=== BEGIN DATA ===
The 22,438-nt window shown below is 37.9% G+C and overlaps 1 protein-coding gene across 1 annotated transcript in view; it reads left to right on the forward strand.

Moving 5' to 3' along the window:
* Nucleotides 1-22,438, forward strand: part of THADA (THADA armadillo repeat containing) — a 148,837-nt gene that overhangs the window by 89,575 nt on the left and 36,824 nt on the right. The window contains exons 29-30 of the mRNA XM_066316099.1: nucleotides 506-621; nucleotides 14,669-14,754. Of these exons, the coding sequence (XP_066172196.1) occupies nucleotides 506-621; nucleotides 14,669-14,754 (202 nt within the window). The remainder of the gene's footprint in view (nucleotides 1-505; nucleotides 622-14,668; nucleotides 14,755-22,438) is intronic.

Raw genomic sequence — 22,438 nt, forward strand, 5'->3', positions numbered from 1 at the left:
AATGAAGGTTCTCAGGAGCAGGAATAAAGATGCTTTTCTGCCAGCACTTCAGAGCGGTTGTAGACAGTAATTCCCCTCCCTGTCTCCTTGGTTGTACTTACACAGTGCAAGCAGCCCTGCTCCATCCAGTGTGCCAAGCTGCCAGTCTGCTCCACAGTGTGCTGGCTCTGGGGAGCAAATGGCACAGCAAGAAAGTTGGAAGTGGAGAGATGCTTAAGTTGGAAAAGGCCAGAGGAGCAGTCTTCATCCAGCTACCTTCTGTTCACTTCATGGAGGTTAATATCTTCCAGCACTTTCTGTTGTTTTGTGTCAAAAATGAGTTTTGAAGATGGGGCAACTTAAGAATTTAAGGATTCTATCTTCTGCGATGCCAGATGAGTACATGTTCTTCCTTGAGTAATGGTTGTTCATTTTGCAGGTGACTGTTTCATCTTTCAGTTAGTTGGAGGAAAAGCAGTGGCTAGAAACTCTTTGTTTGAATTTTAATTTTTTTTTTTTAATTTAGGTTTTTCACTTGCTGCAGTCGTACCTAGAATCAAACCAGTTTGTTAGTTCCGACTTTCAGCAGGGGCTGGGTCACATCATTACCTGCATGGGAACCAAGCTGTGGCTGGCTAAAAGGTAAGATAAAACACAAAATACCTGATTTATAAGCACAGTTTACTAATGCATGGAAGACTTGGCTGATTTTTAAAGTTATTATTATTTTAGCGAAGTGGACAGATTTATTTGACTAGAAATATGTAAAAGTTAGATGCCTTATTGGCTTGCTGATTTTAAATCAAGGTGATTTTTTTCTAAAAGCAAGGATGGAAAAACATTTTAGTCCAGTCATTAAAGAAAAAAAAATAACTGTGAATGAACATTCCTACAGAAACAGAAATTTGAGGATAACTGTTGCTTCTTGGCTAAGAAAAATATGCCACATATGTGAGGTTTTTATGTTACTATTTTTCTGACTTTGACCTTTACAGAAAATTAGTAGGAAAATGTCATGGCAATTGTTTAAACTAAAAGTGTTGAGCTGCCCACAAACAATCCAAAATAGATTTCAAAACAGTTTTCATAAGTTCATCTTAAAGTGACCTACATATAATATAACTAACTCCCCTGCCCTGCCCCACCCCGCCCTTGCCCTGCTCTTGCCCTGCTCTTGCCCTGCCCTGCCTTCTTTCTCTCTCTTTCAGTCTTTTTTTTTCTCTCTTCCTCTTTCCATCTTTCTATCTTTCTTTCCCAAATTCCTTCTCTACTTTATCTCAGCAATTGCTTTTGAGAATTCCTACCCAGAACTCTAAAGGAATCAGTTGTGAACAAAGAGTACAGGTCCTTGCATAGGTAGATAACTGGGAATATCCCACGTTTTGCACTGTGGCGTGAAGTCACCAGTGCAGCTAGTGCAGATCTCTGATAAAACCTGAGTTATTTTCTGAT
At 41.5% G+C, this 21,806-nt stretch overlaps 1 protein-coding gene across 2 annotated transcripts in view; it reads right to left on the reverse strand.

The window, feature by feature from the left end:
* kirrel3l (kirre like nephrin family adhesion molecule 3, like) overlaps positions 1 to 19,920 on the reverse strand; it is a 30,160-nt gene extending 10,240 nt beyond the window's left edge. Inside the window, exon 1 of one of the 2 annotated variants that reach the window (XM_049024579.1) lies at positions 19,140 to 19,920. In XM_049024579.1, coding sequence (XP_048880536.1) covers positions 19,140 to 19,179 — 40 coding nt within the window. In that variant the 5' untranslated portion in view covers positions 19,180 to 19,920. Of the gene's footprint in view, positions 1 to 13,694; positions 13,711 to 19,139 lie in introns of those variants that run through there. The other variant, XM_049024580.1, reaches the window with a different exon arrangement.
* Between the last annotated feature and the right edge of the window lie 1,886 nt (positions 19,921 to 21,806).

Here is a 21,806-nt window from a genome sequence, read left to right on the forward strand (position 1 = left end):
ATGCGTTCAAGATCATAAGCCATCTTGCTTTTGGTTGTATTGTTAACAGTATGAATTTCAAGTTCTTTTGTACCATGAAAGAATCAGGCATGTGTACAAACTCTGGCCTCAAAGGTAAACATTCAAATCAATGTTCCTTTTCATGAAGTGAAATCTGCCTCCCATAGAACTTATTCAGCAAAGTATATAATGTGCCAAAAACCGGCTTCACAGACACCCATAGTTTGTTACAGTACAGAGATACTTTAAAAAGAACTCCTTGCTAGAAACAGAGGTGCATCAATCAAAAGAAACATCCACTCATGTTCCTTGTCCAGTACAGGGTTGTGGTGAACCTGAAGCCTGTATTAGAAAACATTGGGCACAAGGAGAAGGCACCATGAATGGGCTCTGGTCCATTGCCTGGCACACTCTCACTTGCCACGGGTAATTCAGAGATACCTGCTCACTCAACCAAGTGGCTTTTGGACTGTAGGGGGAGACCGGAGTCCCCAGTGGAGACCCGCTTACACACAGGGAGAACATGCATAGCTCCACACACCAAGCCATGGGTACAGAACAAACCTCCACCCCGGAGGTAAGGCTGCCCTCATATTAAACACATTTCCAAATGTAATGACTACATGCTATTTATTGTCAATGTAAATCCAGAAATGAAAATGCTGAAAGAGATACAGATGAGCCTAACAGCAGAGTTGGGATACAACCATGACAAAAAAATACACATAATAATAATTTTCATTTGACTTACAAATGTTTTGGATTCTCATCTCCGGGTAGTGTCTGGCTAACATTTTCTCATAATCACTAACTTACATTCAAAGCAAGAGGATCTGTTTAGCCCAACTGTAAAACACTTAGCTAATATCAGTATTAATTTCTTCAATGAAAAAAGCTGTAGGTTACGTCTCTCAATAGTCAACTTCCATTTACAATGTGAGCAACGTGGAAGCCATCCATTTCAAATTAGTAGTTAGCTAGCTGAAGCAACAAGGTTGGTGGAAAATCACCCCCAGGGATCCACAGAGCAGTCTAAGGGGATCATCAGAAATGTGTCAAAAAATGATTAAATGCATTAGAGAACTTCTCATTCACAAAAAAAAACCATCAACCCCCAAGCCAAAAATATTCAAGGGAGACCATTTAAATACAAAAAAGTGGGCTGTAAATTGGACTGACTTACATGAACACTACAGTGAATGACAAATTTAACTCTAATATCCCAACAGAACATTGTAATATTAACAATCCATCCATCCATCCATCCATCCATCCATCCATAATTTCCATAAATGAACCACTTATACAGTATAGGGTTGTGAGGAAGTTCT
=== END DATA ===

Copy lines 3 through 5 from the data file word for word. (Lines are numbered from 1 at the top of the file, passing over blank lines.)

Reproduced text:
* Nucleotides 1-22,438, forward strand: part of THADA (THADA armadillo repeat containing) — a 148,837-nt gene that overhangs the window by 89,575 nt on the left and 36,824 nt on the right. The window contains exons 29-30 of the mRNA XM_066316099.1: nucleotides 506-621; nucleotides 14,669-14,754. Of these exons, the coding sequence (XP_066172196.1) occupies nucleotides 506-621; nucleotides 14,669-14,754 (202 nt within the window). The remainder of the gene's footprint in view (nucleotides 1-505; nucleotides 622-14,668; nucleotides 14,755-22,438) is intronic.

Raw genomic sequence — 22,438 nt, forward strand, 5'->3', positions numbered from 1 at the left:
AATGAAGGTTCTCAGGAGCAGGAATAAAGATGCTTTTCTGCCAGCACTTCAGAGCGGTTGTAGACAGTAATTCCCCTCCCTGTCTCCTTGGTTGTACTTACACAGTGCAAGCAGCCCTGCTCCATCCAGTGTGCCAAGCTGCCAGTCTGCTCCACAGTGTGCTGGCTCTGGGGAGCAAATGGCACAGCAAGAAAGTTGGAAGTGGAGAGATGCTTAAGTTGGAAAAGGCCAGAGGAGCAGTCTTCATCCAGCTACCTTCTGTTCACTTCATGGAGGTTAATATCTTCCAGCACTTTCTGTTGTTTTGTGTCAAAAATGAGTTTTGAAGATGGGGCAACTTAAGAATTTAAGGATTCTATCTTCTGCGATGCCAGATGAGTACATGTTCTTCCTTGAGTAATGGTTGTTCATTTTGCAGGTGACTGTTTCATCTTTCAGTTAGTTGGAGGAAAAGCAGTGGCTAGAAACTCTTTGTTTGAATTTTAATTTTTTTTTTTTAATTTAGGTTTTTCACTTGCTGCAGTCGTACCTAGAATCAAACCAGTTTGTTAGTTCCGACTTTCAGCAGGGGCTGGGTCACATCATTACCTGCATGGGAACCAAGCTGTGGCTGGCTAAAAGGTAAGATAAAACACAAAATACCTGATTTATAAGCACAGTTTACTAATGCATGGAAGACTTGGCTGATTTTTAAAGTTATTATTATTTTAGCGAAGTGGACAGATTTATTTGACTAGAAATATGTAAAAGTTAGATGCCTTATTGGCTTGCTGATTTTAAATCAAGGTGATTTTTTTCTAAAAGCAAGGATGGAAAAACATTTTAGTCCAGTCATTAAAGAAAAAAAAATAACTGTGAATGAACATTCCTACAGAAACAGAAATTTGAGGATAACTGTTGCTTCTTGGCTAAGAAAAATATGCCACATATGTGAGGTTTTTATGTTACTATTTTTCTGACTTTGACCTTTACAGAAAATTAGTAGGAAAATGTCATGGCAATTGTTTAAACTAAAAGTGTTGAGCTGCCCACAAACAATCCAAAATAGATTTCAAAACAGTTTTCATAAGTTCATCTTAAAGTGACCTACATATAATATAACTAACTCCCCTGCCCTGCCCCACCCCGCCCTTGCCCTGCTCTTGCCCTGCTCTTGCCCTGCCCTGCCTTCTTTCTCTCTCTTTCAGTCTTTTTTTTTCTCTCTTCCTCTTTCCATCTTTCTATCTTTCTTTCCCAAATTCCTTCTCTACTTTATCTCAGCAATTGCTTTTGAGAATTCCTACCCAGAACTCTAAAGGAATCAGTTGTGAACAAAGAGTACAGGTCCTTGCATAGGTAGATAACTGGGAATATCCCACGTTTTGCACTGTGGCGTGAAGTCACCAGTGCAGCTAGTGCAGATCTCTGATAAAACCTGAGTTATTTTCTGAT